Author Interviews, Environmental Risks, Microbiome, Pediatrics, Weight Research / 20.09.2018

MedicalResearch.com Interview with: Anita Kozyrskyj PhD Professor in Pediatrics Faculty of Medicine & Dentistry School of Public Health University of Alberta MedicalResearch.com: What is the background for this study? Response: Data for this study were collected in the Canadian Healthy Infant Longitudinal Development (CHILD) cohort of over 3,500 full-term infants born between 2009 and 2012. When infants were 3-4 months of age, parents provided a sample of their poop. At that time, parents checked-off responses to questions about their home, including type and frequency of cleaning product use. The infant poop was initially frozen, then thawed later to extract DNA from the sample and identify microbes on the basis of their DNA sequence.  (more…)
Author Interviews, OBGYNE, Pediatrics / 20.09.2018

MedicalResearch.com Interview with: Vida Maralani PhD Associate Professor Department of Sociology Cornell University MedicalResearch.com: What is the background for this study? What are the main findings? Response: Breastfeeding is a time-intensive and culturally and emotionally charged topic in the U.S. with many different stakeholders. Women hear the strong message that they should breastfeed their infants for the first year of life, yet it is unambiguously clear that they find these guidelines hard to follow in practice. We were interested in exploring how breastfeeding duration is associated with how many children women go on to have. Our results show that women who breastfeed their first child for five months or longer are more likely to have three or more children, and less likely to have only one child, than women who breastfeed for shorter durations or not at all. Women who initiate breastfeeding did not differ in how many children they expected to have before they started their families. Rather, the number of children women actually bear differs by how long they breastfeed their first child. Women who breastfeed for shorter durations are more likely to have fewer children than they expected than to have more children than expected. In contrast, women who breastfeed longer are as likely to achieve their expectations as to exceed them, and they are nearly as likely to have more children than they expected as they are to have fewer. (more…)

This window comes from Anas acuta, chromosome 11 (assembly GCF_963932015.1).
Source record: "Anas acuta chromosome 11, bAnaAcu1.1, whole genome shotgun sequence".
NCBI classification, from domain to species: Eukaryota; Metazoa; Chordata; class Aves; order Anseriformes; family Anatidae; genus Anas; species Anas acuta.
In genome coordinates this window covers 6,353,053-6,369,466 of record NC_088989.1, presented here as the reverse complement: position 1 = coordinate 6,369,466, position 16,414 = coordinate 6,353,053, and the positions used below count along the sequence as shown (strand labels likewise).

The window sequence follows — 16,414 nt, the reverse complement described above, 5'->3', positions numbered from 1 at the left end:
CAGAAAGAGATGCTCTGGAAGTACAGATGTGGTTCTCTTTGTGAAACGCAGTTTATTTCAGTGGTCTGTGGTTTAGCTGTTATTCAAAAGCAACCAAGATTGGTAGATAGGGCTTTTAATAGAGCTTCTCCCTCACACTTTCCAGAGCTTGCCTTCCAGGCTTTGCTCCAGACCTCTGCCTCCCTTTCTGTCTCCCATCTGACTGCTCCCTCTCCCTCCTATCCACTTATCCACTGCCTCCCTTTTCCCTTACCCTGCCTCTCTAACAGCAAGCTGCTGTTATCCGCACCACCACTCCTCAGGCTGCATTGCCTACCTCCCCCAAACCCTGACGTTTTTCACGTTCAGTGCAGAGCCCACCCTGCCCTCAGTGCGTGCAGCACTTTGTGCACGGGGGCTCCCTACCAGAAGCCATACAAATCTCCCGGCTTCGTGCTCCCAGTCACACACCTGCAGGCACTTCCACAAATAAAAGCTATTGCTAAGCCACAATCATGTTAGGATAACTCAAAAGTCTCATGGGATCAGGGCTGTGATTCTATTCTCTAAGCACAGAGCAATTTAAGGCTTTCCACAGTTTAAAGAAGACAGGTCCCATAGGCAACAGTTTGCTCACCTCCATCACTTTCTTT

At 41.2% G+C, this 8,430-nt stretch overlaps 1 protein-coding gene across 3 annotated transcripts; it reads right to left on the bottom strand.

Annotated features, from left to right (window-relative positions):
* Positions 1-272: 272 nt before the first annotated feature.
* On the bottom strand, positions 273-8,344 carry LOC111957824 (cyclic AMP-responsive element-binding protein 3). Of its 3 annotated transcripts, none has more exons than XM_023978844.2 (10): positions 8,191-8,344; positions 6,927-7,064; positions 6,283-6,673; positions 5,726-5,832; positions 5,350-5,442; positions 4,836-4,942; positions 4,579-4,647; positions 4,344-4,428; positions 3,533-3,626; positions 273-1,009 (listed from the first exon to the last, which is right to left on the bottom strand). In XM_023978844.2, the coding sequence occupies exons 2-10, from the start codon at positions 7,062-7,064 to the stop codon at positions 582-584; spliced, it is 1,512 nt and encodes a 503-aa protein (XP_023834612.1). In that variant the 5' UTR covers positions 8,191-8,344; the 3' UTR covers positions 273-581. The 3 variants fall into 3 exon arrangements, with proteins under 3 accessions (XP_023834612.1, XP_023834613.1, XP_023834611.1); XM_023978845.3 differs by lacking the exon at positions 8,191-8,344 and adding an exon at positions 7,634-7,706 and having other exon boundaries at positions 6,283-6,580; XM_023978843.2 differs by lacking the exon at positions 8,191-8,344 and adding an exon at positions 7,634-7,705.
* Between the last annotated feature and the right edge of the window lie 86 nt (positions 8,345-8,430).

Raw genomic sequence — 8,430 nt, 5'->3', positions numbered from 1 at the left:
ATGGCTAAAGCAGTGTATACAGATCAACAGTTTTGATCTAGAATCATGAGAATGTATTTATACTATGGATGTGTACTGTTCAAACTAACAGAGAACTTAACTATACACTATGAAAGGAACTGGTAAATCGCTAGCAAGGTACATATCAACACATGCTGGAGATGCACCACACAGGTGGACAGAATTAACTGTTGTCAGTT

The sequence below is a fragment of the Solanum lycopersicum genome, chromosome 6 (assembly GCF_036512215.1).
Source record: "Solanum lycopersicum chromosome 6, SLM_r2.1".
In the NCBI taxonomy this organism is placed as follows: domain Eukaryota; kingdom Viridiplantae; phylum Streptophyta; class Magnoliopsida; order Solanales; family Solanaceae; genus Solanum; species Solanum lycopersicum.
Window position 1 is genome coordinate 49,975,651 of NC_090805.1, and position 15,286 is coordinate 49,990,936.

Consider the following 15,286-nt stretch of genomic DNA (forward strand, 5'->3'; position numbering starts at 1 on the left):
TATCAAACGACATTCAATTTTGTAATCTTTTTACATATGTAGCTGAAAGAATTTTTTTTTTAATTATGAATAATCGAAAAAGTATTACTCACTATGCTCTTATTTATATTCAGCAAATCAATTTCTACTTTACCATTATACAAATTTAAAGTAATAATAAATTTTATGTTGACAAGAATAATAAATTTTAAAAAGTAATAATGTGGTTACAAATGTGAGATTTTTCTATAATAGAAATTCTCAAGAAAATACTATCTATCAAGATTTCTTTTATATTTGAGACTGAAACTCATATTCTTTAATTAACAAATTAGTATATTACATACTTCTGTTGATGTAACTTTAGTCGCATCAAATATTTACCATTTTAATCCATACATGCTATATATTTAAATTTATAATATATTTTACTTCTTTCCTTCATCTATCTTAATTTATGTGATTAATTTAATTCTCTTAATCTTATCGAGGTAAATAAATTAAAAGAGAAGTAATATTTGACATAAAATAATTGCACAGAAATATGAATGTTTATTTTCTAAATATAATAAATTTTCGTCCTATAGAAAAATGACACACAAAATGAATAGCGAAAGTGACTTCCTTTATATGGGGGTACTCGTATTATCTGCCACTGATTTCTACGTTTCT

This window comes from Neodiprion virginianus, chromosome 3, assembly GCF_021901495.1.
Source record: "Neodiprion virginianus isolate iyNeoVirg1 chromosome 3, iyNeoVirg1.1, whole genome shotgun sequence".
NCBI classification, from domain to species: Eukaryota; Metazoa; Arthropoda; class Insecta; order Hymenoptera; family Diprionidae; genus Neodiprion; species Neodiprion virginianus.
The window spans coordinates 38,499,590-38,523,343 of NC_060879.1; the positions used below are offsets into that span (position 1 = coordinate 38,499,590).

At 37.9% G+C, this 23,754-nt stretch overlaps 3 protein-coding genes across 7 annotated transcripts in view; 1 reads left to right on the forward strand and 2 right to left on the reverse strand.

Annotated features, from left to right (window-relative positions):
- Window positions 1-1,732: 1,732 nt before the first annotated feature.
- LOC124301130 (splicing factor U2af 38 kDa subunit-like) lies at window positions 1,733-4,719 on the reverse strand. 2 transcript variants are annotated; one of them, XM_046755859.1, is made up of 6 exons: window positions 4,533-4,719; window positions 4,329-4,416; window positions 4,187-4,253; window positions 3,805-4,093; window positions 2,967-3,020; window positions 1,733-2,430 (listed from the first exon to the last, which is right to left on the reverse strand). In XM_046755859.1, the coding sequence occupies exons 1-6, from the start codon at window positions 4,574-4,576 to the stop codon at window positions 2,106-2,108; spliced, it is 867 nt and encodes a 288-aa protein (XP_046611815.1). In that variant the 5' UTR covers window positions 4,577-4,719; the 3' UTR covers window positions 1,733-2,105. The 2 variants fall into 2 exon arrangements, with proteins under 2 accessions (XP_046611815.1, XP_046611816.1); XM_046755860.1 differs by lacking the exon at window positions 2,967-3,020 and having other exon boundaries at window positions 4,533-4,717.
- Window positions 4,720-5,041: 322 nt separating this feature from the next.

Accidents & Violence, Author Interviews, JAMA, Pediatrics / 18.09.2018

MedicalResearch.com Interview with: Dr Ruth Blackburn PhD  UKRI Innovation Fellow UCL Institute of Health Informatics Dr Ruth Blackburn PhD  UKRI Innovation Fellow UCL Institute of Health Informatics  MedicalResearch.com: What is the background for this study? What are the main findings? Response: In England one child in every classroom is admitted to hospital with an adversity related injury (i.e. violence, intentional self-injury, or drug or alcohol misuse) between the ages of 10 and 19 years. These young people are more likely than their classmates to be re-admitted to hospital or to die within 10 years. We investigated how the rate of hospital admissions with an adversity related injury has changed over time among young people aged 10-24 years, using administrative data for National Health Service hospitals in England. We found that between 2012 and 2016, rates of admission with an adversity related injury (including intentional self-injury) increased steeply for girls, with the biggest increase (6% per year) among 15-19 year olds. During the same time period, rates of admission with an adversity related injury decreased in boys aged 15-24 years (4-5% per year) but increased slightly for 10-14 year olds (3% per year).  (more…)